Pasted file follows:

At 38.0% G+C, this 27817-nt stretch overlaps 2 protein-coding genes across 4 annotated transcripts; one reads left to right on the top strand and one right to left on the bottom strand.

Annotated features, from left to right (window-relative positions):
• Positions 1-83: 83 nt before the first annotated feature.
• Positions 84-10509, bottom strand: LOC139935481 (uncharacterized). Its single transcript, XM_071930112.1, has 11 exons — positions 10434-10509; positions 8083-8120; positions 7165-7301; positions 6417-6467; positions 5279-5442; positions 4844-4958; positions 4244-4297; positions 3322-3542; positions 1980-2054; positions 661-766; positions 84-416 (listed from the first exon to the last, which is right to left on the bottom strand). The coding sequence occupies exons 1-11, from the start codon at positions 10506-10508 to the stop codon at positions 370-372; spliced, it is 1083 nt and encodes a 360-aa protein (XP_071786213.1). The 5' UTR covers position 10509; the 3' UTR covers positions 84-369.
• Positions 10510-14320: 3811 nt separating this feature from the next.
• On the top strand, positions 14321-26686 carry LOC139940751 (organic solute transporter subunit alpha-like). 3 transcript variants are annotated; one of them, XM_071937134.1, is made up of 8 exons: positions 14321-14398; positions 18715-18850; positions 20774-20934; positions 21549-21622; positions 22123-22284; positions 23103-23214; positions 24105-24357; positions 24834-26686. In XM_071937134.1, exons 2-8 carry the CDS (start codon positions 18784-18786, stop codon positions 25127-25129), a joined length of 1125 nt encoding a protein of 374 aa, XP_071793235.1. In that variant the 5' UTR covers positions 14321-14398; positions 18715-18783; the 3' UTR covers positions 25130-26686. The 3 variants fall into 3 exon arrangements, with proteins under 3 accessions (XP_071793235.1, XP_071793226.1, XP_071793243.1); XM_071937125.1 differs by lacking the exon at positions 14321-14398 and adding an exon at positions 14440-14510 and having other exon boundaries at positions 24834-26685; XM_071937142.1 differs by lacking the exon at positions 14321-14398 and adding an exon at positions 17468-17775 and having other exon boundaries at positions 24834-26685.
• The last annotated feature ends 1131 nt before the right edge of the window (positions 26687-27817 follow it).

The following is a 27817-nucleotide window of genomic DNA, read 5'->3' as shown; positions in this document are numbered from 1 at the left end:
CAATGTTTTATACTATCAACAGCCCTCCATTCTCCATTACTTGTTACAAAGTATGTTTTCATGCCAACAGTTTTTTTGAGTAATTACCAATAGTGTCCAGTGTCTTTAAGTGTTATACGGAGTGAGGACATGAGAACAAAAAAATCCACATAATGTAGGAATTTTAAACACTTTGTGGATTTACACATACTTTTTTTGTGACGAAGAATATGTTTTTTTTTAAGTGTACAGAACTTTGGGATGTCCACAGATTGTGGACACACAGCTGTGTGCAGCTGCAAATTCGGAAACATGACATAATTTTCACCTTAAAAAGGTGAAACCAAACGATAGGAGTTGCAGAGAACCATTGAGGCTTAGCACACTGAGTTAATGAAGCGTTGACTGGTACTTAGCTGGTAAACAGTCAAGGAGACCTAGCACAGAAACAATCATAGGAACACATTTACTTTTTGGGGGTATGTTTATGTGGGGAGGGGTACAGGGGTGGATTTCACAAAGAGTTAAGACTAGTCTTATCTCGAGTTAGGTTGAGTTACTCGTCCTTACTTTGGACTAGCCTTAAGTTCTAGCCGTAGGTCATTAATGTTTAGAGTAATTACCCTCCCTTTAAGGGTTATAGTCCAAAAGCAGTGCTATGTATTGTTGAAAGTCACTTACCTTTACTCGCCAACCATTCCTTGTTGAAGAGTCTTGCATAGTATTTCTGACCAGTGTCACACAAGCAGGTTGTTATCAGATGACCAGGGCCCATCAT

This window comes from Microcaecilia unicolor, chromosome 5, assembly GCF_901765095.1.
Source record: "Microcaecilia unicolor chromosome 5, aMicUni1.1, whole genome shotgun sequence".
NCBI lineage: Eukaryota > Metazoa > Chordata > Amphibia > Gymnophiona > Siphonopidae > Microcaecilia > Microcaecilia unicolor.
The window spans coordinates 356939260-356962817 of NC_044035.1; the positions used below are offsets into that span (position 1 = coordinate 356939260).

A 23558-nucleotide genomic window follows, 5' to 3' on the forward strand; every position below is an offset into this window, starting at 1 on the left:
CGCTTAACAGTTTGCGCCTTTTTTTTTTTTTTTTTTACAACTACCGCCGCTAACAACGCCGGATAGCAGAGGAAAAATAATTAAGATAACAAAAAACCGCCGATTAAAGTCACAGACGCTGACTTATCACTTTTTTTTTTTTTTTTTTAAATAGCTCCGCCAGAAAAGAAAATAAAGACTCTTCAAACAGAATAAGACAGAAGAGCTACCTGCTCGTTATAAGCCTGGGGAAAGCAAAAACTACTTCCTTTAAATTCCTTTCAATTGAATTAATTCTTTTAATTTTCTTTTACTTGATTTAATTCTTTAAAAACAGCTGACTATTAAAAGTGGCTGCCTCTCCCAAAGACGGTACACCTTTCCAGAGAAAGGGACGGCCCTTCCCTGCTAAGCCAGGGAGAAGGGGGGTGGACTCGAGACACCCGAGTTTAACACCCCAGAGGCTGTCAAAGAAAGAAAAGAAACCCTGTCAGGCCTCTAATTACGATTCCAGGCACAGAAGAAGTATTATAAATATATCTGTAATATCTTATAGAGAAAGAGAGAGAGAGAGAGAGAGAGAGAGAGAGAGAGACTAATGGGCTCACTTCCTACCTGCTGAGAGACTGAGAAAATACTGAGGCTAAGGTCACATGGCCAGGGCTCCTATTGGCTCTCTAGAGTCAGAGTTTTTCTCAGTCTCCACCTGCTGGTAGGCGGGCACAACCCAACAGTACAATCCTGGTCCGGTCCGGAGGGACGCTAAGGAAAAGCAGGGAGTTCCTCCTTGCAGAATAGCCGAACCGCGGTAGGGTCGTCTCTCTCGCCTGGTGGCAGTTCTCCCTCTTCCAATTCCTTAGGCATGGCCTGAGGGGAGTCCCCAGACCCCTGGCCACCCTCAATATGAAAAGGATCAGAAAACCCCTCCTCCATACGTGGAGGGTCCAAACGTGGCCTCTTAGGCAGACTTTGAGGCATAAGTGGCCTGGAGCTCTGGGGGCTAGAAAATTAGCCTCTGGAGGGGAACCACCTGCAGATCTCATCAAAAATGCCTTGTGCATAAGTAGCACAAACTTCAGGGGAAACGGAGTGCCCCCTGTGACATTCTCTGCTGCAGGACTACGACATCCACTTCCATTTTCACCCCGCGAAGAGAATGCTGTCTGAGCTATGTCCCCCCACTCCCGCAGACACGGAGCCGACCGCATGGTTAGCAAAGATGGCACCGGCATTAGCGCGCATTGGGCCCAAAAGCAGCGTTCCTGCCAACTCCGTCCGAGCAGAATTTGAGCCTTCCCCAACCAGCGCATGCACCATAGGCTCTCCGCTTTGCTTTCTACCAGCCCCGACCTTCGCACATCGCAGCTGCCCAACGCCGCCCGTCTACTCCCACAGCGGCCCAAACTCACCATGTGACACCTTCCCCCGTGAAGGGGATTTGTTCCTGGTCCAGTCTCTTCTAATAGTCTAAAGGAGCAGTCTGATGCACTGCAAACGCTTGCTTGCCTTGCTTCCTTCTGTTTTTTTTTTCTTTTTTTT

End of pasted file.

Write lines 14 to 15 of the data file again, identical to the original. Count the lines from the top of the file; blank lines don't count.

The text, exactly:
A 23558-nucleotide genomic window follows, 5' to 3' on the forward strand; every position below is an offset into this window, starting at 1 on the left:
CGCTTAACAGTTTGCGCCTTTTTTTTTTTTTTTTTTACAACTACCGCCGCTAACAACGCCGGATAGCAGAGGAAAAATAATTAAGATAACAAAAAACCGCCGATTAAAGTCACAGACGCTGACTTATCACTTTTTTTTTTTTTTTTTTAAATAGCTCCGCCAGAAAAGAAAATAAAGACTCTTCAAACAGAATAAGACAGAAGAGCTACCTGCTCGTTATAAGCCTGGGGAAAGCAAAAACTACTTCCTTTAAATTCCTTTCAATTGAATTAATTCTTTTAATTTTCTTTTACTTGATTTAATTCTTTAAAAACAGCTGACTATTAAAAGTGGCTGCCTCTCCCAAAGACGGTACACCTTTCCAGAGAAAGGGACGGCCCTTCCCTGCTAAGCCAGGGAGAAGGGGGGTGGACTCGAGACACCCGAGTTTAACACCCCAGAGGCTGTCAAAGAAAGAAAAGAAACCCTGTCAGGCCTCTAATTACGATTCCAGGCACAGAAGAAGTATTATAAATATATCTGTAATATCTTATAGAGAAAGAGAGAGAGAGAGAGAGAGAGAGAGAGAGAGAGACTAATGGGCTCACTTCCTACCTGCTGAGAGACTGAGAAAATACTGAGGCTAAGGTCACATGGCCAGGGCTCCTATTGGCTCTCTAGAGTCAGAGTTTTTCTCAGTCTCCACCTGCTGGTAGGCGGGCACAACCCAACAGTACAATCCTGGTCCGGTCCGGAGGGACGCTAAGGAAAAGCAGGGAGTTCCTCCTTGCAGAATAGCCGAACCGCGGTAGGGTCGTCTCTCTCGCCTGGTGGCAGTTCTCCCTCTTCCAATTCCTTAGGCATGGCCTGAGGGGAGTCCCCAGACCCCTGGCCACCCTCAATATGAAAAGGATCAGAAAACCCCTCCTCCATACGTGGAGGGTCCAAACGTGGCCTCTTAGGCAGACTTTGAGGCATAAGTGGCCTGGAGCTCTGGGGGCTAGAAAATTAGCCTCTGGAGGGGAACCACCTGCAGATCTCATCAAAAATGCCTTGTGCATAAGTAGCACAAACTTCAGGGGAAACGGAGTGCCCCCTGTGACATTCTCTGCTGCAGGACTACGACATCCACTTCCATTTTCACCCCGCGAAGAGAATGCTGTCTGAGCTATGTCCCCCCACTCCCGCAGACACGGAGCCGACCGCATGGTTAGCAAAGATGGCACCGGCATTAGCGCGCATTGGGCCCAAAAGCAGCGTTCCTGCCAACTCCGTCCGAGCAGAATTTGAGCCTTCCCCAACCAGCGCATGCACCATAGGCTCTCCGCTTTGCTTTCTACCAGCCCCGACCTTCGCACATCGCAGCTGCCCAACGCCGCCCGTCTACTCCCACAGCGGCCCAAACTCACCATGTGACACCTTCCCCCGTGAAGGGGATTTGTTCCTGGTCCAGTCTCTTCTAATAGTCTAAAGGAGCAGTCTGATGCACTGCAAACGCTTGCTTGCCTTGCTTCCTTCTGTTTTTTTTTTCTTTTTTTT